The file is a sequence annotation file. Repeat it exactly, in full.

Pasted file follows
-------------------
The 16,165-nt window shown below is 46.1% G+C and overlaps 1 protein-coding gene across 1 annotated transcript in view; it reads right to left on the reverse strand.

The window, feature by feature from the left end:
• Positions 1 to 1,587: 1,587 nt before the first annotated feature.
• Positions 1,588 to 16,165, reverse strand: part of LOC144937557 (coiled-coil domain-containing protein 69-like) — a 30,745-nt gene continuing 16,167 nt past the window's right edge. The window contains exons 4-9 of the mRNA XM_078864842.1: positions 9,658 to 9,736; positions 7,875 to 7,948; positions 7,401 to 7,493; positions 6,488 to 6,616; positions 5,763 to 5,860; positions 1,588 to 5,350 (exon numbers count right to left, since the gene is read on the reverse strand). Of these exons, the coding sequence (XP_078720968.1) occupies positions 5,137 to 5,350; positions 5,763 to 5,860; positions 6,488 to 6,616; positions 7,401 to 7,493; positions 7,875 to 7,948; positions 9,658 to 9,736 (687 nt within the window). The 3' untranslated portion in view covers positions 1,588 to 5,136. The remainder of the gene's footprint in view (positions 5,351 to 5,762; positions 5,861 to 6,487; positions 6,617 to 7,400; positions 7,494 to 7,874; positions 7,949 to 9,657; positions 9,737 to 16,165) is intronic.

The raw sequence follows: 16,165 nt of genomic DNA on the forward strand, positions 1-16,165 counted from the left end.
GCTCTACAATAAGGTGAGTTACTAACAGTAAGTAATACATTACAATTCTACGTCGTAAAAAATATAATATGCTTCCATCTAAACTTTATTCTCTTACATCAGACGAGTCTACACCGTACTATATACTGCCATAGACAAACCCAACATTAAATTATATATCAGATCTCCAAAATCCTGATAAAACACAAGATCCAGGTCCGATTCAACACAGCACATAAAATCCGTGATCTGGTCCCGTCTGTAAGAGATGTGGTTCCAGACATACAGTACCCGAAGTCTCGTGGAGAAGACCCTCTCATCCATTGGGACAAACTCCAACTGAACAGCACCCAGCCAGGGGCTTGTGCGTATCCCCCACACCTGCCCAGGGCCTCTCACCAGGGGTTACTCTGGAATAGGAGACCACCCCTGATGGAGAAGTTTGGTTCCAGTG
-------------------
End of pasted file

The 16,165-nt window shown below is 46.1% G+C and overlaps 1 protein-coding gene across 1 annotated transcript in view; it reads right to left on the reverse strand.

The window, feature by feature from the left end:
• Positions 1 to 1,587: 1,587 nt before the first annotated feature.
• Positions 1,588 to 16,165, reverse strand: part of LOC144937557 (coiled-coil domain-containing protein 69-like) — a 30,745-nt gene continuing 16,167 nt past the window's right edge. The window contains exons 4-9 of the mRNA XM_078864842.1: positions 9,658 to 9,736; positions 7,875 to 7,948; positions 7,401 to 7,493; positions 6,488 to 6,616; positions 5,763 to 5,860; positions 1,588 to 5,350 (exon numbers count right to left, since the gene is read on the reverse strand). Of these exons, the coding sequence (XP_078720968.1) occupies positions 5,137 to 5,350; positions 5,763 to 5,860; positions 6,488 to 6,616; positions 7,401 to 7,493; positions 7,875 to 7,948; positions 9,658 to 9,736 (687 nt within the window). The 3' untranslated portion in view covers positions 1,588 to 5,136. The remainder of the gene's footprint in view (positions 5,351 to 5,762; positions 5,861 to 6,487; positions 6,617 to 7,400; positions 7,494 to 7,874; positions 7,949 to 9,657; positions 9,737 to 16,165) is intronic.

The raw sequence follows: 16,165 nt of genomic DNA on the forward strand, positions 1-16,165 counted from the left end.
GCTCTACAATAAGGTGAGTTACTAACAGTAAGTAATACATTACAATTCTACGTCGTAAAAAATATAATATGCTTCCATCTAAACTTTATTCTCTTACATCAGACGAGTCTACACCGTACTATATACTGCCATAGACAAACCCAACATTAAATTATATATCAGATCTCCAAAATCCTGATAAAACACAAGATCCAGGTCCGATTCAACACAGCACATAAAATCCGTGATCTGGTCCCGTCTGTAAGAGATGTGGTTCCAGACATACAGTACCCGAAGTCTCGTGGAGAAGACCCTCTCATCCATTGGGACAAACTCCAACTGAACAGCACCCAGCCAGGGGCTTGTGCGTATCCCCCACACCTGCCCAGGGCCTCTCACCAGGGGTTACTCTGGAATAGGAGACCACCCCTGATGGAGAAGTTTGGTTCCAGTG